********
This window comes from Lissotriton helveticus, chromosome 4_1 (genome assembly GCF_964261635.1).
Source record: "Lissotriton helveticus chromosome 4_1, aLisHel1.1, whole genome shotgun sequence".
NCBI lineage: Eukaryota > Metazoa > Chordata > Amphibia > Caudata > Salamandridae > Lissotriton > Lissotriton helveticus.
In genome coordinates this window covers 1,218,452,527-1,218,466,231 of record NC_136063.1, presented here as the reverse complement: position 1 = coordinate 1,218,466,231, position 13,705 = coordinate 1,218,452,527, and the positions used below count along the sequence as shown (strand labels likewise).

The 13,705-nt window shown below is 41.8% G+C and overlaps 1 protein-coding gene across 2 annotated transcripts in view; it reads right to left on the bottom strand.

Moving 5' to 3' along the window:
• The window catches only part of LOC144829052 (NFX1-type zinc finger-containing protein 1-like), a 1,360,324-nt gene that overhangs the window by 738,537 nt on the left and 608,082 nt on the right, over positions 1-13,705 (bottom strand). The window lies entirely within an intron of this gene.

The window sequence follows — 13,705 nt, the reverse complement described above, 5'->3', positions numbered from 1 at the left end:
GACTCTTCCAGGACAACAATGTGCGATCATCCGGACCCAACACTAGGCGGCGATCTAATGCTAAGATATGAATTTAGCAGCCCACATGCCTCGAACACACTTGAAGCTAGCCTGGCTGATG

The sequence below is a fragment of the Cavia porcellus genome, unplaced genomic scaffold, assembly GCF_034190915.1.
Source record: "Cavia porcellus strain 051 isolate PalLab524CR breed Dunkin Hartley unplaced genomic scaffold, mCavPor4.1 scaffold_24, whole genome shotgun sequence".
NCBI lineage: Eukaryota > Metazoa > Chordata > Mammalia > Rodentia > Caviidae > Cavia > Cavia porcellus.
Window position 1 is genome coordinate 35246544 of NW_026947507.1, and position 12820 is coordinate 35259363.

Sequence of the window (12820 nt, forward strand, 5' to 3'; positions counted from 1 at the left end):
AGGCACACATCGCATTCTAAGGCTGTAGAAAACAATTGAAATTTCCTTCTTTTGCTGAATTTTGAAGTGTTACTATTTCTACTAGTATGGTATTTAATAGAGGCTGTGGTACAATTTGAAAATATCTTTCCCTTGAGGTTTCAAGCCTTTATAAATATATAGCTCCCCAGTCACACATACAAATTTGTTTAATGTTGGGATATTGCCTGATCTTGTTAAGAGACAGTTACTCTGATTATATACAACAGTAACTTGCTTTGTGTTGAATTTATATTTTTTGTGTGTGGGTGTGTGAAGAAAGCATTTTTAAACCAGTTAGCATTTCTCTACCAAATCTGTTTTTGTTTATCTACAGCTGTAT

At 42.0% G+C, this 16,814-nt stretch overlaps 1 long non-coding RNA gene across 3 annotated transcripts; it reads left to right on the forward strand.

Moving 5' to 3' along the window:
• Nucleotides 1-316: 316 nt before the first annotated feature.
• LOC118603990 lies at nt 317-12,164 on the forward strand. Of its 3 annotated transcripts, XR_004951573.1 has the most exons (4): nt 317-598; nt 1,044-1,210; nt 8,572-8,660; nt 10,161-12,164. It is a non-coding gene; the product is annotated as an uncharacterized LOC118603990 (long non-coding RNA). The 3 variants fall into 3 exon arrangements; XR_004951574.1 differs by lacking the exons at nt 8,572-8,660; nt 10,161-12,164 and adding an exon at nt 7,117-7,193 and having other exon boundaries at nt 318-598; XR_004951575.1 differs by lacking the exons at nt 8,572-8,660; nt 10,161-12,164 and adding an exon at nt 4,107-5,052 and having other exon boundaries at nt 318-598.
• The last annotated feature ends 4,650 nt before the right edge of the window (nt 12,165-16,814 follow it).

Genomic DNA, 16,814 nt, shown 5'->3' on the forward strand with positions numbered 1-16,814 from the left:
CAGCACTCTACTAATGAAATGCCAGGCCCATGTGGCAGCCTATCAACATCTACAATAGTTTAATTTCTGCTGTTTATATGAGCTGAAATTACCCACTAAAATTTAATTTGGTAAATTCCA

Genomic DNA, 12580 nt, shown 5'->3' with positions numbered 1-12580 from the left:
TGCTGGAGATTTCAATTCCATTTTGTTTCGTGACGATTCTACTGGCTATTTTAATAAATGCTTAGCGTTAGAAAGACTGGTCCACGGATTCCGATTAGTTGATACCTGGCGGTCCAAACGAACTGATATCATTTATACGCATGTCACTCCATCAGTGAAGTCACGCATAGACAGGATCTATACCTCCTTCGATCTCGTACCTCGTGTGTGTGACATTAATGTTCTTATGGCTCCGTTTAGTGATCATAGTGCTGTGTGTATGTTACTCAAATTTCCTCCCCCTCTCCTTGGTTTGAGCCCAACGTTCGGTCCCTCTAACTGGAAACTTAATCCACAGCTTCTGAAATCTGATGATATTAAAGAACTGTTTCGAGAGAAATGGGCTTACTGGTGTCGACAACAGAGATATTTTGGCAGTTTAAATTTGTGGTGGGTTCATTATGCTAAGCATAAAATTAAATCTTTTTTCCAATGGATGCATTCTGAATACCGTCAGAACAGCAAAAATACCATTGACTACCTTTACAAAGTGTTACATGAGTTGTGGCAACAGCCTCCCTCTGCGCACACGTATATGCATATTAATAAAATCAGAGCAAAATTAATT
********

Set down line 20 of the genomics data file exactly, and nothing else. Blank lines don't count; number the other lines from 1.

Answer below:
• The last annotated feature ends 4,650 nt before the right edge of the window (nt 12,165-16,814 follow it).